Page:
The disorder of American foreign policy is conspicuous in Southern Africa, where the generosity of the United States is compromised by ill-advised interventionism.
M. Peter McPherson, administrator of the Agency for International Development, has announced a positive and constructive response to the famine sweeping selected areas of the region, and has asked United Nations Secretary General Javier Perez de Cuellar to name a special representative to coordinate aid to the most devastated nation, Mozambique.
AID will send $50 million in food to the starving of Mozambique, and has promised an 18-month supplementary assistance program for the region totaling $93 million. But, while acknowledging the singular importance of the United Nations in coordinating the international relief program, the Administration has cut American funding for the United Nations this year and next below the contributions to which there is a treaty obligation.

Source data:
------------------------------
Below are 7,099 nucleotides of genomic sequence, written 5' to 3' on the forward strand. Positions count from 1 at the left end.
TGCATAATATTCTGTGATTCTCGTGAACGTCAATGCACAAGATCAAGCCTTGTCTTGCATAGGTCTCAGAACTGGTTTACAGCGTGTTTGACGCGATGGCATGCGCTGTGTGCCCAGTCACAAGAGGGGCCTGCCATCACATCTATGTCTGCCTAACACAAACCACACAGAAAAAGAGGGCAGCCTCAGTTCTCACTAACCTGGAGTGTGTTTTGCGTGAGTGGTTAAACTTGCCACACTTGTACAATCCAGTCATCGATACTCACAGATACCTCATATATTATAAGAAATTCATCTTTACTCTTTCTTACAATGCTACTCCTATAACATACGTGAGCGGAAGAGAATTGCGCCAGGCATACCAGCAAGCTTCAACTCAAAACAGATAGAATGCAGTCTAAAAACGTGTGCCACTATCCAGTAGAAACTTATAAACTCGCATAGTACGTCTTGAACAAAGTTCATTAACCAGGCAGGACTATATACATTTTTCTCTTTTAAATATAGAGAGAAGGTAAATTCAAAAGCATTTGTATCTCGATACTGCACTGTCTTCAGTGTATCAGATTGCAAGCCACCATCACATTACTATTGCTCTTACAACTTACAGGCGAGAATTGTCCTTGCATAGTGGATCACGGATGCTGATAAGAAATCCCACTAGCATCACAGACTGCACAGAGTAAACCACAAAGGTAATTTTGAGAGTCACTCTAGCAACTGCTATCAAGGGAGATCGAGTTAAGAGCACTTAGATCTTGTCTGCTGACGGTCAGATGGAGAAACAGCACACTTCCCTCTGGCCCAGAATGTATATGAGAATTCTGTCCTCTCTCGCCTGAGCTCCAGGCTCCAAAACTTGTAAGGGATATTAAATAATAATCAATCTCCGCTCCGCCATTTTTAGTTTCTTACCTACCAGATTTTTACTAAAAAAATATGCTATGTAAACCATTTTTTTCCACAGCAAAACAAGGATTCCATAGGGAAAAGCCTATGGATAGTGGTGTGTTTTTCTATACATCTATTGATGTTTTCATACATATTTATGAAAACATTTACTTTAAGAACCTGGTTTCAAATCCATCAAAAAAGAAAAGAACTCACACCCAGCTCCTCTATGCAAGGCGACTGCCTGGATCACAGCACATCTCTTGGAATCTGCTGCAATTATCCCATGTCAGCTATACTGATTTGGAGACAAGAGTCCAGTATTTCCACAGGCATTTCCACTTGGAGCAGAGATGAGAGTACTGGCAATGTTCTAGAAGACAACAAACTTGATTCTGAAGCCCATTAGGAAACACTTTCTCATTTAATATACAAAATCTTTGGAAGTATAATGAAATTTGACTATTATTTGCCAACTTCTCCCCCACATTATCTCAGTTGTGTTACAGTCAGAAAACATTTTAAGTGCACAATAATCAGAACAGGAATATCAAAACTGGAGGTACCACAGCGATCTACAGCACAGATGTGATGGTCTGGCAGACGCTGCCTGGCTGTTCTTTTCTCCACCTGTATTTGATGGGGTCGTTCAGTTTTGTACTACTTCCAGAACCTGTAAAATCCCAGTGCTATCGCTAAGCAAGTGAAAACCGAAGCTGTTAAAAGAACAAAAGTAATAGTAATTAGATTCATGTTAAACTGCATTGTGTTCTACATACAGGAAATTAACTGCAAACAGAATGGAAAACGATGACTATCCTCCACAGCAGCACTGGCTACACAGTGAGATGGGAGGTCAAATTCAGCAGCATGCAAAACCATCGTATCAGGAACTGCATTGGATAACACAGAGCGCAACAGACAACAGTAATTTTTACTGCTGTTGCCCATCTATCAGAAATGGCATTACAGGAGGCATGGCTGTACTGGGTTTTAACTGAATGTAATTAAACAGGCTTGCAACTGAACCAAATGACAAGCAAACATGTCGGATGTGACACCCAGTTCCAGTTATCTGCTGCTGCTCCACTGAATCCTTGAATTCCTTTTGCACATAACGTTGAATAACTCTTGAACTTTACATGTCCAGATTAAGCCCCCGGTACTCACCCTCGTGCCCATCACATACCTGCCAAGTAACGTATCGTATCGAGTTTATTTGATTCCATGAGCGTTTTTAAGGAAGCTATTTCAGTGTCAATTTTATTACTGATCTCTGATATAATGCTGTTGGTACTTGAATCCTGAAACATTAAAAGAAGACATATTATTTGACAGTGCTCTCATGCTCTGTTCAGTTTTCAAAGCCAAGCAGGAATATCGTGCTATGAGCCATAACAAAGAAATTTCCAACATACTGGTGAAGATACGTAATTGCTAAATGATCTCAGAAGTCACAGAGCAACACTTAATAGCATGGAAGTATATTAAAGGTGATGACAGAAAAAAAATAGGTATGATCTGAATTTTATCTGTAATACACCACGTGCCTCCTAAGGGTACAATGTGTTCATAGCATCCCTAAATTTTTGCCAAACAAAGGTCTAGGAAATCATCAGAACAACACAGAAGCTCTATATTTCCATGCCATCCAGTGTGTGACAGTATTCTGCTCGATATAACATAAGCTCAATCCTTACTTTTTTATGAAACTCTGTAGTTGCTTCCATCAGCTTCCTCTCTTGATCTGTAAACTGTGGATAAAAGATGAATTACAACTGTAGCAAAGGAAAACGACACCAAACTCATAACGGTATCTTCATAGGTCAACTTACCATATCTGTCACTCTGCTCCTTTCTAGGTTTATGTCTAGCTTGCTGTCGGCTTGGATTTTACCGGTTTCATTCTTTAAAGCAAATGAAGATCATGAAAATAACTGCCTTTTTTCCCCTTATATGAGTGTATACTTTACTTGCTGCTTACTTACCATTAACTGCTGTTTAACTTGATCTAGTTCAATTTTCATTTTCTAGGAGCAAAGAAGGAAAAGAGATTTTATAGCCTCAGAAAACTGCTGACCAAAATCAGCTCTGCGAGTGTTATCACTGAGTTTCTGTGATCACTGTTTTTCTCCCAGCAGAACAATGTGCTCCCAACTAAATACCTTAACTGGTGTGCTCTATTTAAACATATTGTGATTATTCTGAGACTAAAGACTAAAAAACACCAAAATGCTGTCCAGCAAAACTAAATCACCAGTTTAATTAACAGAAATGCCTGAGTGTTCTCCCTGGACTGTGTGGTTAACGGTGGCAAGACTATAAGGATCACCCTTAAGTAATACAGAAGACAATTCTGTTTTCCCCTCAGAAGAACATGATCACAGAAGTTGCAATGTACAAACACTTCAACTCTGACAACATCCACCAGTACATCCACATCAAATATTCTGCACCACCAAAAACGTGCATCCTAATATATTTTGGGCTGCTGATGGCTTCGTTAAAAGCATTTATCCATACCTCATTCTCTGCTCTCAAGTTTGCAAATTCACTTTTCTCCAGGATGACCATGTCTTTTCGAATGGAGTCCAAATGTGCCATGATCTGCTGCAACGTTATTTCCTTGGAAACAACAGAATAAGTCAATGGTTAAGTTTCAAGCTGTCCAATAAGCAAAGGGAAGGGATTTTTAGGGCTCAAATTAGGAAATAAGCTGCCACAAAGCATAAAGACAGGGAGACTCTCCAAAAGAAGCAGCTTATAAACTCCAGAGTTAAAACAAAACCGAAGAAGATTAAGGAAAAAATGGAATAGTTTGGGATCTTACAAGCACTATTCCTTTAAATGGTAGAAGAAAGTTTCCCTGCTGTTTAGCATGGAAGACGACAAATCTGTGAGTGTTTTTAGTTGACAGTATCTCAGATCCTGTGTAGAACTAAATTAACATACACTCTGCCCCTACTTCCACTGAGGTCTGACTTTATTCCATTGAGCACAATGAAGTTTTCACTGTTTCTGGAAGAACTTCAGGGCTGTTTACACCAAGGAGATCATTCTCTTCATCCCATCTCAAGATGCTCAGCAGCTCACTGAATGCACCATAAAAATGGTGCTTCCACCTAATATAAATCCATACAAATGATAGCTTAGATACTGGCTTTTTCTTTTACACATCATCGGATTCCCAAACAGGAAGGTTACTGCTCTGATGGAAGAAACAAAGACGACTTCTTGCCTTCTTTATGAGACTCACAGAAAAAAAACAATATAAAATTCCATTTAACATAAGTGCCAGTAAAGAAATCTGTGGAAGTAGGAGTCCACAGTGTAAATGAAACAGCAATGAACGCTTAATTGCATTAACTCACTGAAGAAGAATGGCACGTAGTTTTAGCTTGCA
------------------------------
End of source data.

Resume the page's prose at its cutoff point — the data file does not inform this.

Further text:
That is not the only example of doing the correct thing with one hand and the wrong thing with the other. Mozambique's devastation is the result of an ugly civil war conducted by rebel forces that specialize in the destruction of crops and the disruption of civilian life. These rebels are sponsored in part by South Africa, and there is evidence that they also receive assistance from Saudi Arabia--raising suspicions of a reprise of the Saudi role in funding anti-Marxist adventures in Central America. Further funds reportedly flow from extreme-rightist groups in the United States and Portugal, whose colony it was. Mozambique's most helpful ally in fighting the rebels is Zimbabwe, but instead of encouraging that alliance the United States has frozen aid to Zimbabwe in the aftermath of an outburst of anti-American rudeness by a junior minister.